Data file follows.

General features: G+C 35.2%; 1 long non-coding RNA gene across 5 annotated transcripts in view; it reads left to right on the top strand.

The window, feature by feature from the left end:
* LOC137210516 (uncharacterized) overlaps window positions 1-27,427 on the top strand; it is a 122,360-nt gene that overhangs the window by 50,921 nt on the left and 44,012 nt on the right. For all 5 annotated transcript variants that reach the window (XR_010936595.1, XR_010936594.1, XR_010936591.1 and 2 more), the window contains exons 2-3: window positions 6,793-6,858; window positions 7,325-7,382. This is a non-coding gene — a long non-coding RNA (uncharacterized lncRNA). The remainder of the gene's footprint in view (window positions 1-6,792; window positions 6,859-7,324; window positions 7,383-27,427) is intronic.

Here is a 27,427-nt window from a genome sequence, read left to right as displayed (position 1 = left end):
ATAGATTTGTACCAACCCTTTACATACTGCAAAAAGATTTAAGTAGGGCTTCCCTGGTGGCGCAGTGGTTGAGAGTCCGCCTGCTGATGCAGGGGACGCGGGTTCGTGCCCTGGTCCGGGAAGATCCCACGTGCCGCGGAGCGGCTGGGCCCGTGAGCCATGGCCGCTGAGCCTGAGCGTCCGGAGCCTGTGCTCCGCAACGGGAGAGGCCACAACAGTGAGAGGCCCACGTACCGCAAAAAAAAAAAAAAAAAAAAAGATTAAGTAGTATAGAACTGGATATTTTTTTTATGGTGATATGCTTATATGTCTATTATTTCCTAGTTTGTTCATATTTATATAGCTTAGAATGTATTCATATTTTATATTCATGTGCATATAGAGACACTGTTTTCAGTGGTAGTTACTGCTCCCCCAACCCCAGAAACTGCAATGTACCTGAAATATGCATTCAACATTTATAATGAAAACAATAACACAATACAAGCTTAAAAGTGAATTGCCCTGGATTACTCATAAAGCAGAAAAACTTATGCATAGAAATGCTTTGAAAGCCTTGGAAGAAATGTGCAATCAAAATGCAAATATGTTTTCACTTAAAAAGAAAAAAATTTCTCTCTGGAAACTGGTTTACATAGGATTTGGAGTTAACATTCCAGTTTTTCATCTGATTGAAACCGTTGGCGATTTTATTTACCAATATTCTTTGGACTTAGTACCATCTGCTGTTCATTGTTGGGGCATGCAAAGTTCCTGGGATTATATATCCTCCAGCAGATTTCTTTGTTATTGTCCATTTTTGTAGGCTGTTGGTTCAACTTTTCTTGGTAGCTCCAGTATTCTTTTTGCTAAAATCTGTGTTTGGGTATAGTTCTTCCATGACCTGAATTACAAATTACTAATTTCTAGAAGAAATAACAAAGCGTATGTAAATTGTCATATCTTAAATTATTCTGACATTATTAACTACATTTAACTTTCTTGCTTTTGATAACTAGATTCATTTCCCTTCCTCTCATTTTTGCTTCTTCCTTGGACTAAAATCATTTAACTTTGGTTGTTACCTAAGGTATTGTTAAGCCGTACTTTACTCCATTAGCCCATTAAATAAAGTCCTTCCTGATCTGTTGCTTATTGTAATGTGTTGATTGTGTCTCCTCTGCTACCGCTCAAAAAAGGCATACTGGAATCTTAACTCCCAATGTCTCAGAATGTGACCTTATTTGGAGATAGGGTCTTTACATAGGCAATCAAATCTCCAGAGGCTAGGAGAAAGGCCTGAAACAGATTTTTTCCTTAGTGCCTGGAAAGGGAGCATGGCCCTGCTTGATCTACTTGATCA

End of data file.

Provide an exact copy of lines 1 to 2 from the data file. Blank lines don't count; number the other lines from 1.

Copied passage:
General features: G+C 35.2%; 1 long non-coding RNA gene across 5 annotated transcripts in view; it reads left to right on the top strand.

The window, feature by feature from the left end: